Beer is a social beverage. Yes, even the most outgoing of us may sometimes drink alone (cue the George Thorogood song), but I will take a leap and say that for most of us, our greatest occasions of enjoying beer have been when we are in the company of others. The beer may have been a huge part of that enjoyment, but not the only part. The who, when, where and why are also big factors. We don’t drink beer in a vacuum. Often, we’re with friends enjoying some activity. Consciously or not, we plan what beer to drink based on whom we’re with, where we’ll be and why we’re together. Many of my “fanciest” beers sit patiently in my cabinet or fridge for days, months or even years, waiting for the right friend and right occasion to be shared and enjoyed.
Recently, I found myself enjoying a beer in a shady spot overlooking the 5th hole at Neshobe Golf Club and the lush, green valley that surrounds it. Across the table from me was my host Dan Foley of Foley Brothers Brewing, whose family owns the Inn at Neshobe River on Stone Mill Dam Road in Brandon. The Inn shares the property with the Brewery, and also with the Neshobe River Winery, a small but productive trellised vineyard.
Dan Foley and his brother Patrick came to professional brewing after helping to establish the family winery their parents had launched on the grounds of the inn they had purchased a few years earlier. Dan Foley had been a homebrewer, which led to winemaking, which led him back to professional brewing.
Before coming back to Vermont, his study and work in winemaking had taken him to California and New Zealand. The two disciplines vary greatly, but share some common bases in sanitation, food-grade processing and packaging. For our tasting, we agreed to try a beer that was new to us, from an established brewery whose best-seller is one we’ve both enjoyed.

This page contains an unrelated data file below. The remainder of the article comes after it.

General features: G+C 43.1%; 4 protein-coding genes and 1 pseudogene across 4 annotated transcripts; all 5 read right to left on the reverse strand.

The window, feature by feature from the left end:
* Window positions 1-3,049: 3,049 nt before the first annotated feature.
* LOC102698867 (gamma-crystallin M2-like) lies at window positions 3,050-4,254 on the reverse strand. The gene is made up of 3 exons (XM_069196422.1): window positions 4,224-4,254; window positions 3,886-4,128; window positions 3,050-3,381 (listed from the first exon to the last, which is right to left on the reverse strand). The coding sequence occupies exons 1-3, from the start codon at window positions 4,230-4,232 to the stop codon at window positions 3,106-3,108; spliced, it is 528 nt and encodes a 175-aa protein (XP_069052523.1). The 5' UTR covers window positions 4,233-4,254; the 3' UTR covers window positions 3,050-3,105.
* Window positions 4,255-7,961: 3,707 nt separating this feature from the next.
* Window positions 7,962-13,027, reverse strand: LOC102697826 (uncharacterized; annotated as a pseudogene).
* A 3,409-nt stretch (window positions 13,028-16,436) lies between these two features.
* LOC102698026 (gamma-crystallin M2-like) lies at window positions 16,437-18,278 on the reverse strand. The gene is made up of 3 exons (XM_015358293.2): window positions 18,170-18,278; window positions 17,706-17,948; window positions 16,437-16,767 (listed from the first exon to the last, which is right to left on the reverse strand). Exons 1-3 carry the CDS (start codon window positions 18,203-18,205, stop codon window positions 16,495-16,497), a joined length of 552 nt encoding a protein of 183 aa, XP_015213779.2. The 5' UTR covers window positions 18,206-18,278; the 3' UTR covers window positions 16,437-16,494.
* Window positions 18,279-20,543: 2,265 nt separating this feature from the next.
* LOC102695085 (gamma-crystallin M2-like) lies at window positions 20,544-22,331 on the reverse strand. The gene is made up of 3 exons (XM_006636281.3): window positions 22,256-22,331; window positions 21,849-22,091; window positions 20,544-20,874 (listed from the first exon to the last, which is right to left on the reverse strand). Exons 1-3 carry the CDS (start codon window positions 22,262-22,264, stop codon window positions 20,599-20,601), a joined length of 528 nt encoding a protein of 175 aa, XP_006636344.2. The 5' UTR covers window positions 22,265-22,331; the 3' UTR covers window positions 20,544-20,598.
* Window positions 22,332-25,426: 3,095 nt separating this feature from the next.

This week’s beer sampling: Switchback Extra Pale Ale (4.8% ABV, 47 IBU)
Brewery: Switchback Brewing Company, Burlington, Vt.
“Their original Switchback Ale was my go-to beer for years,” said Foley as he filled two tulip-shaped glasses from the 22-ounce bottle of Switchback Extra Pale Ale. Although the beer made its debut in 2014, neither he nor I had tried it yet. Light-to-medium golden in color, the Extra Pale Ale has the haze of an unfiltered beer, and a citrus aroma. “The cloudiness is what I’d expect from a Switchback ale,” said Foley. “I agree with the citrus being in the aroma, and I get a bit of earthiness in the background, too,” said Foley whose winemaking background puts an interesting spin on his perceptions of taste and how he regards a beer.
“Ten years ago, I could sit down with a glass of wine and think about it for a while,” he said. “I had the words to describe the flavors that I tasted, and the understanding of the process to know how those flavors were created. About four years ago, I got that way with beer, too.”
Founded in 2002, Switchback Brewing Company pursued slow, deliberate growth by putting almost 100 percent of its efforts into Switchback Ale, a creation of its founder Bill Cherry and what is considered by many as a world-class pale ale. With incredible focus on quality and their brewing process, Switchback was draft-only for its first ten years, and celebrated their ten-year anniversary by installing a bottling line.
Foley and I were both impressed that Switchback Extra Pale Ale utilizes whole-cone Vermont-grown hops from the hop-growing program of the University of Vermont Extension. UVM agricultural scientists have worked for years with Vermont farmers and brewers to study hops and find disease-resistant varieties that grow well here. That a brewery of Switchback’s size can produce a beer using only Vermont-grown hops is a very positive sign that the program is bearing fruit.
Overall, both Foley and I were impressed with Switchback Extra Pale Ale. In the late afternoon of a hot summer day, time, place, people and beer came together for a most enjoyable experience. “I think it’s a great beer for this day,” said Dan Foley. “It’s refreshing, light and smooth… a good pick for a summer day. It’s really awesome that they were able to utilize Vermont hops,” he added. “I will tell people about this one.”
Over several years, the Foley family has transformed a small inn into a destination. With beer tastings, wine tastings, bottle sales, growlers and other merchandise, visitors will find it a worthwhile stop. If that’s not enough, the sheer beauty of the place will win you over. Wine and beer are made and sometimes consumed in different universes, but those universes overlap in a beautiful spot in Brandon overlooking the fifth hole at Neshobe.